Another valuable lesson

So today I went to a workshop held by my club (Bonsai Society of Western Australia) at which I learnt a valuable lesson, a pretty basic one really, but sometimes the obvious ones are the easiest to miss.

It started at a local hardware/nursery store that I would visit quite regularly in my early months of bonsai, thinking it a good place to look for stock. While you can find good stock at these places, it’s few and far between, and not always the best value for money. I picked up a Juniper that I thought was a cracker, nice movement, and a good selection of braches, plus, its was on special. Sold. So, without even knowing the type of Juniper I had picked up, I had bought a new plant, and was stoked.


Months went by with me never doing anything with it, I was at that stage in my bonsai development where I bought more plants then I knew what to do with. Luckily, I got over that quite quickly, but I also joined a club which was able to help me do something with these plants that I had acquired. There was a workshop on today, and I decided to take this one along with me, still thinking it a decent tree, but was quickly corrected. It turns out the Juniper I have (I still do not know the name) is not a very suitable species for bonsai. I was told that the problem with it, is that it shows two types of foliage, both spiked, and scale. Not like juvenile and adult foliage, but simply it had both. Something I had not heard of unfortunately.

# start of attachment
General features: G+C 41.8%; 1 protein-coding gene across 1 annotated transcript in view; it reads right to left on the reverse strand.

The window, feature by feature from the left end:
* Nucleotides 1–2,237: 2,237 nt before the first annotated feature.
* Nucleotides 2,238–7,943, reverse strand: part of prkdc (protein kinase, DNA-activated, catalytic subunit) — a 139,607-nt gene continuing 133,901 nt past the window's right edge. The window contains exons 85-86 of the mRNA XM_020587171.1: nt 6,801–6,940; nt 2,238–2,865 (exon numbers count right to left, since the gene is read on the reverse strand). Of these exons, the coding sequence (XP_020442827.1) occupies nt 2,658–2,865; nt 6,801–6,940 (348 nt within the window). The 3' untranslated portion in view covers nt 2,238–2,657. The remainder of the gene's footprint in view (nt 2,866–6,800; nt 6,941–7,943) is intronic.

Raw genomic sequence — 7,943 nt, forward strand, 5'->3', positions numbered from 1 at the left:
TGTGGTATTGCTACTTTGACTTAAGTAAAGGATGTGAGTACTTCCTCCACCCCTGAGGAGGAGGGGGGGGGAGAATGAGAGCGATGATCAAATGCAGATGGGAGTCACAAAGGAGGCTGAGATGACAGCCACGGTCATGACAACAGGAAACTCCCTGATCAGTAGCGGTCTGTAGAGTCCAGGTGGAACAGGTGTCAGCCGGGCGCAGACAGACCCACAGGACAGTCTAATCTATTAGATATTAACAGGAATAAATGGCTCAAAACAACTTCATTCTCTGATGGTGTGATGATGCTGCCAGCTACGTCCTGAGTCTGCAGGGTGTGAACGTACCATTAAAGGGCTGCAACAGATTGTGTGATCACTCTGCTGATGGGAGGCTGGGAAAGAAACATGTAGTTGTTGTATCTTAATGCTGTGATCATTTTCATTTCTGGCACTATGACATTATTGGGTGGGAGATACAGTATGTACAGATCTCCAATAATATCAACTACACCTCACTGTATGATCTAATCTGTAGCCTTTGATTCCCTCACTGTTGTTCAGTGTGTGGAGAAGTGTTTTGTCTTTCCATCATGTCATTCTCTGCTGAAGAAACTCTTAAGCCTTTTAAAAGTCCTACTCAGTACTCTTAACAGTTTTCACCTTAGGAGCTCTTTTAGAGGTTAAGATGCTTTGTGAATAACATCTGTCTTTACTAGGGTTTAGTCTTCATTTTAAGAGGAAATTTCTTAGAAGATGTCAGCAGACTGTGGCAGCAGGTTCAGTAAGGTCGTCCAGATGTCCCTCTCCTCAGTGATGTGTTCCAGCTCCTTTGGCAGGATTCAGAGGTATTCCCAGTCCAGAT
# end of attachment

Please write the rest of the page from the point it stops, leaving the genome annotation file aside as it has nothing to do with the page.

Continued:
A little deflated, I wasn’t too sure what to do, I wandered around for a while watching other people workshop their tree’s, and listening to the advice given to them. Which was not a bad thing at all, I learnt quite a lot about pines, despite them not being a favourite of mine as yet. A point came where my fingers became itchy and I had to do something, who can watch people work bonsai and not want to do it themselves? So I decided to work my tree anyway, despite the advice not to bother. Practice is practice after all, and I enjoy it either way.

So, with the encouragement of some fellow members, I got stuck into my Juniper. I had an initial plan of making a semi cascade, as it was leading that way anyway, however in the process of creation, I ended up on going with a windswept as it just seemed to flow into that style. I trimmed it all down to the essentials, and wired up what I had left. I placed the branches into position, trying to follow the flow of tree, keeping in mind the style I had envisioned. Here is what I came out with:


A very basic effort, but this is now going to be my training tree, for me to experiment with some drastic ideas. The branch on the left will be grown, and Jinned into a nice shape, and I will try and create a Shari line down the trunk. Not for a while though, as it obviously needs to grow out first. I can practice on this, before I try anything on one of my special trees, like Shari lines for example. What have I got to lose? Maybe one day I can even turn this, despite it ‘not being suitable for bonsai’, into something really special. Only time will tell.

Always check what you are buying, and if you don’t know whether it is suitable for bonsai, then put it back down. Its not worth the effort, and you money would be better spent at your local bonsai nursery, where you’ll find much better stock, for a much more reasonable price. If you do find yourself with something like this though, don’t let someone tell you that you can’t do anything with it, give it a crack and see what you can make. Any learning experience, especially for a beginner, is a good thing.

(If you know the species of this bonsai please let me know in the comments)